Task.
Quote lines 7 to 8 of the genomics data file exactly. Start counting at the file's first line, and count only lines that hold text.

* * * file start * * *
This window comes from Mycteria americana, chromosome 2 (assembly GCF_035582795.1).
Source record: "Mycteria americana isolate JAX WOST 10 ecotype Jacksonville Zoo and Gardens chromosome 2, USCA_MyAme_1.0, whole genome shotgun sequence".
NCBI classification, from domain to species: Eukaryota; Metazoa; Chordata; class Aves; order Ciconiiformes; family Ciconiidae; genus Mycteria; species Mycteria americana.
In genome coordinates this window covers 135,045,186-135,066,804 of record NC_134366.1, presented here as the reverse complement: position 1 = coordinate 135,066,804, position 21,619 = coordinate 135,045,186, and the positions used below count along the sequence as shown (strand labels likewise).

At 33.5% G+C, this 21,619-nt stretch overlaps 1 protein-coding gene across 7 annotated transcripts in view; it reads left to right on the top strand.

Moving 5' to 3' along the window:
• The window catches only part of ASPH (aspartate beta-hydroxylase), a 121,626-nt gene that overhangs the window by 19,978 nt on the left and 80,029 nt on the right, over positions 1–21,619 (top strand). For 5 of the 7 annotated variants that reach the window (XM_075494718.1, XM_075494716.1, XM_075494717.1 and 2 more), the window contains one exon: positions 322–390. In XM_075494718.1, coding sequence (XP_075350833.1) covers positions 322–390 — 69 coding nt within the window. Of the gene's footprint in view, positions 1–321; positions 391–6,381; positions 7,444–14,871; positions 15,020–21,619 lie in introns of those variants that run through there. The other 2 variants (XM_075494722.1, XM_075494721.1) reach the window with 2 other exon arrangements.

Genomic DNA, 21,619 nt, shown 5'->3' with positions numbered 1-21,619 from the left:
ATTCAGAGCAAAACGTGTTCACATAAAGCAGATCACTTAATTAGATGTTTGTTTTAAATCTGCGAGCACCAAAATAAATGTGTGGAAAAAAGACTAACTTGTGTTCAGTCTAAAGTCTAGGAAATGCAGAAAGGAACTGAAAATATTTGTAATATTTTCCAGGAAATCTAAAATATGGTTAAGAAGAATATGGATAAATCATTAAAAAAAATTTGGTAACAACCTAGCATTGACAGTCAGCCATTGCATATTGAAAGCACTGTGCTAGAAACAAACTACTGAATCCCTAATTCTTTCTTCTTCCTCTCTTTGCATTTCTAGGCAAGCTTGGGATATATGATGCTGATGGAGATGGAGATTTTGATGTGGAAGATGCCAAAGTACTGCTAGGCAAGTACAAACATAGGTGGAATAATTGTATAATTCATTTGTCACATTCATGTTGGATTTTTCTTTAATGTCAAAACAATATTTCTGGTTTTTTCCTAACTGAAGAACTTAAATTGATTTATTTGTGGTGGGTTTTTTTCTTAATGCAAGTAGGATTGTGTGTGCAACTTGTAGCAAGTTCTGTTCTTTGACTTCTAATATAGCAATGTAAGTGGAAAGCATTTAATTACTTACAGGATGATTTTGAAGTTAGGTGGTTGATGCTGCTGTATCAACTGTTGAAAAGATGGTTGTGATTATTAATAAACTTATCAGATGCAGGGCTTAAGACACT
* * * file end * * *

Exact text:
• The window catches only part of ASPH (aspartate beta-hydroxylase), a 121,626-nt gene that overhangs the window by 19,978 nt on the left and 80,029 nt on the right, over positions 1–21,619 (top strand). For 5 of the 7 annotated variants that reach the window (XM_075494718.1, XM_075494716.1, XM_075494717.1 and 2 more), the window contains one exon: positions 322–390. In XM_075494718.1, coding sequence (XP_075350833.1) covers positions 322–390 — 69 coding nt within the window. Of the gene's footprint in view, positions 1–321; positions 391–6,381; positions 7,444–14,871; positions 15,020–21,619 lie in introns of those variants that run through there. The other 2 variants (XM_075494722.1, XM_075494721.1) reach the window with 2 other exon arrangements.

Genomic DNA, 21,619 nt, shown 5'->3' with positions numbered 1-21,619 from the left: